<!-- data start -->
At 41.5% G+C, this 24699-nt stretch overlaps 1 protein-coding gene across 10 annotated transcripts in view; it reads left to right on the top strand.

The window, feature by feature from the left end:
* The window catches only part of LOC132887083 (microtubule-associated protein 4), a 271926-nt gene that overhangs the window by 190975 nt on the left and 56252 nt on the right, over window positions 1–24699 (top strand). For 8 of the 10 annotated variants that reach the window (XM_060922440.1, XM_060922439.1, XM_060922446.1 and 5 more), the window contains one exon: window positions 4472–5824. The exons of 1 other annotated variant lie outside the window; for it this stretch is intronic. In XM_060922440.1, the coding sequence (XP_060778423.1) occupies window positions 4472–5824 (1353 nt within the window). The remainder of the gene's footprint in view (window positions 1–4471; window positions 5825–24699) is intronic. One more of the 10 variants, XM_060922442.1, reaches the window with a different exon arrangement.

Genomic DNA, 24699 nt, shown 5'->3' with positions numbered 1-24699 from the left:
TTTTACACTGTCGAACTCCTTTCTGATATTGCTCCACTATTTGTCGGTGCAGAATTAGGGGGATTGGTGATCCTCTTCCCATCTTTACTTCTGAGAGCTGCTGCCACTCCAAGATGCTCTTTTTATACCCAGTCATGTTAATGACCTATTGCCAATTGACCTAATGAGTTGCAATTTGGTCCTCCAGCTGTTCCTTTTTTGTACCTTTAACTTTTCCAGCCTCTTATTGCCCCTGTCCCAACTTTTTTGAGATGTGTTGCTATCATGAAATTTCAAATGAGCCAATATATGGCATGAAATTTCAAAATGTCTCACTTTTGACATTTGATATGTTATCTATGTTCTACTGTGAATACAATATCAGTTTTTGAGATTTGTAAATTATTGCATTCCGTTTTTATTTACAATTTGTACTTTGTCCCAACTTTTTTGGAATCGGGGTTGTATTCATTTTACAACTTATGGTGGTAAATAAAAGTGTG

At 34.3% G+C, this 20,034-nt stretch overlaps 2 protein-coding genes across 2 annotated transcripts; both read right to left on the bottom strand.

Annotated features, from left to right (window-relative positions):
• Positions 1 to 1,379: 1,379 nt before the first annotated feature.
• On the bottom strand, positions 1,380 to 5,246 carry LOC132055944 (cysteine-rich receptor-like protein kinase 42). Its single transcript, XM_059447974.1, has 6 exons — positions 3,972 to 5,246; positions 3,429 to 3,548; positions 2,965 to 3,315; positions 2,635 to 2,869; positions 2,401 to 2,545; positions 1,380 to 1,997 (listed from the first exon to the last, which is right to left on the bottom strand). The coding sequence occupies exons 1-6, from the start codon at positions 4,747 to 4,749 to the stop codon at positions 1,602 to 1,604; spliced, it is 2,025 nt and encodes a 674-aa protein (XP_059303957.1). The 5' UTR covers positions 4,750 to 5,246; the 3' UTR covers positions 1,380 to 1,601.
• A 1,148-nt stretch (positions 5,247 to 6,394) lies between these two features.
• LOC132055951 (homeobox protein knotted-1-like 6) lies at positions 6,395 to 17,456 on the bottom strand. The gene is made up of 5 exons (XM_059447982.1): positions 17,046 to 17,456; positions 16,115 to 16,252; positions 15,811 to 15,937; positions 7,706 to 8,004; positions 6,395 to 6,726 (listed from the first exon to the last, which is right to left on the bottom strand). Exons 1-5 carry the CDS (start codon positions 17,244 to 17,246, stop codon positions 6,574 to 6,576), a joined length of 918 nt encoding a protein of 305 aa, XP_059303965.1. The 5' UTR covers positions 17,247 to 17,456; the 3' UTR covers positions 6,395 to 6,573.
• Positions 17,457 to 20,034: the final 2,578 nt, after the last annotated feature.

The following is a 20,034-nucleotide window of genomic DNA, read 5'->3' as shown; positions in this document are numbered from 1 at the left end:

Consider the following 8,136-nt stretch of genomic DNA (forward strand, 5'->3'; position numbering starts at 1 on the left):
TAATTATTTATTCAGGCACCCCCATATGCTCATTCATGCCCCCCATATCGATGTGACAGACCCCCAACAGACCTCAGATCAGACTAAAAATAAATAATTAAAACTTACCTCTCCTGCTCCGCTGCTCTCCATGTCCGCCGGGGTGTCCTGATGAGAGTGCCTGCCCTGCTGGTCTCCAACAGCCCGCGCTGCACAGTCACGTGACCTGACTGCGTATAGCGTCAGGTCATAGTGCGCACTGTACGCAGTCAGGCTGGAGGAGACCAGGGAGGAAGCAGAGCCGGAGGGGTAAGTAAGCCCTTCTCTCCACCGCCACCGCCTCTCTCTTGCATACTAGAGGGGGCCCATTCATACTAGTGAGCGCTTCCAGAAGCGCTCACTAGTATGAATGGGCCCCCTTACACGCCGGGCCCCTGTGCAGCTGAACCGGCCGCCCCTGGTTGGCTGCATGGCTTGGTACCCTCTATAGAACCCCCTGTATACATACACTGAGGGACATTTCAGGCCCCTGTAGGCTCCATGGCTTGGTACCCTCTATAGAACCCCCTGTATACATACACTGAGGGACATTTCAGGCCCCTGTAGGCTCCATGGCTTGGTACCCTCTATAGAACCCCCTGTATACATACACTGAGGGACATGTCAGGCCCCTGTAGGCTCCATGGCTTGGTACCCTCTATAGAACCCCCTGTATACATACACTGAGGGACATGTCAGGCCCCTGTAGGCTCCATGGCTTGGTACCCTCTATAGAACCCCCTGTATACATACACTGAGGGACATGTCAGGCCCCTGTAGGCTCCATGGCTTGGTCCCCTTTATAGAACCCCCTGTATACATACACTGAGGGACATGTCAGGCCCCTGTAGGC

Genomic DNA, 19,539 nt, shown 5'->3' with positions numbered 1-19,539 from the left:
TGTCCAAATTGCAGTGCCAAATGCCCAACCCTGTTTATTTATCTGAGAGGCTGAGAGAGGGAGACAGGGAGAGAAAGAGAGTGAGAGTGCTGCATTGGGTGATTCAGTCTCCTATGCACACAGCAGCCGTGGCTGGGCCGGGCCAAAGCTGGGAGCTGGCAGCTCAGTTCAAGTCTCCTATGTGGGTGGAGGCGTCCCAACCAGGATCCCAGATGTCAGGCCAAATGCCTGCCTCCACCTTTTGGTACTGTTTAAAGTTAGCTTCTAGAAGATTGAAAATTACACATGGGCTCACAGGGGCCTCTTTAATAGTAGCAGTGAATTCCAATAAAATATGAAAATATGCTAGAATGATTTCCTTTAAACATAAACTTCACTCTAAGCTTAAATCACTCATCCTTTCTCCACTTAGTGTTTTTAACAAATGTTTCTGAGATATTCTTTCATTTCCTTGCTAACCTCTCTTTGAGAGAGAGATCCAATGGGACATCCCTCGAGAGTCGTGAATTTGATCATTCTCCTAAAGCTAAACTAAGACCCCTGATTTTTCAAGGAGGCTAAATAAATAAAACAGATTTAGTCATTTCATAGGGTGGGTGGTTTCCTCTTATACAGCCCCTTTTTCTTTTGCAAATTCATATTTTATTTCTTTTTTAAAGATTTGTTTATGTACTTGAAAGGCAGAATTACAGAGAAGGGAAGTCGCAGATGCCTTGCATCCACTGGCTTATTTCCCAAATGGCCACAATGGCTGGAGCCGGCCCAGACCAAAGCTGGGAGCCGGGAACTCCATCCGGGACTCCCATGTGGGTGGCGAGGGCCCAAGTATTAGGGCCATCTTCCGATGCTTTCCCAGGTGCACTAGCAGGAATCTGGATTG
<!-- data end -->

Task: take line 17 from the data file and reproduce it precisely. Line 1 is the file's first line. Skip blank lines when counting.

TGTCCAAATTGCAGTGCCAAATGCCCAACCCTGTTTATTTATCTGAGAGGCTGAGAGAGGGAGACAGGGAGAGAAAGAGAGTGAGAGTGCTGCATTGGGTGATTCAGTCTCCTATGCACACAGCAGCCGTGGCTGGGCCGGGCCAAAGCTGGGAGCTGGCAGCTCAGTTCAAGTCTCCTATGTGGGTGGAGGCGTCCCAACCAGGATCCCAGATGTCAGGCCAAATGCCTGCCTCCACCTTTTGGTACTGTTTAAAGTTAGCTTCTAGAAGATTGAAAATTACACATGGGCTCACAGGGGCCTCTTTAATAGTAGCAGTGAATTCCAATAAAATATGAAAATATGCTAGAATGATTTCCTTTAAACATAAACTTCACTCTAAGCTTAAATCACTCATCCTTTCTCCACTTAGTGTTTTTAACAAATGTTTCTGAGATATTCTTTCATTTCCTTGCTAACCTCTCTTTGAGAGAGAGATCCAATGGGACATCCCTCGAGAGTCGTGAATTTGATCATTCTCCTAAAGCTAAACTAAGACCCCTGATTTTTCAAGGAGGCTAAATAAATAAAACAGATTTAGTCATTTCATAGGGTGGGTGGTTTCCTCTTATACAGCCCCTTTTTCTTTTGCAAATTCATATTTTATTTCTTTTTTAAAGATTTGTTTATGTACTTGAAAGGCAGAATTACAGAGAAGGGAAGTCGCAGATGCCTTGCATCCACTGGCTTATTTCCCAAATGGCCACAATGGCTGGAGCCGGCCCAGACCAAAGCTGGGAGCCGGGAACTCCATCCGGGACTCCCATGTGGGTGGCGAGGGCCCAAGTATTAGGGCCATCTTCCGATGCTTTCCCAGGTGCACTAGCAGGAATCTGGATTG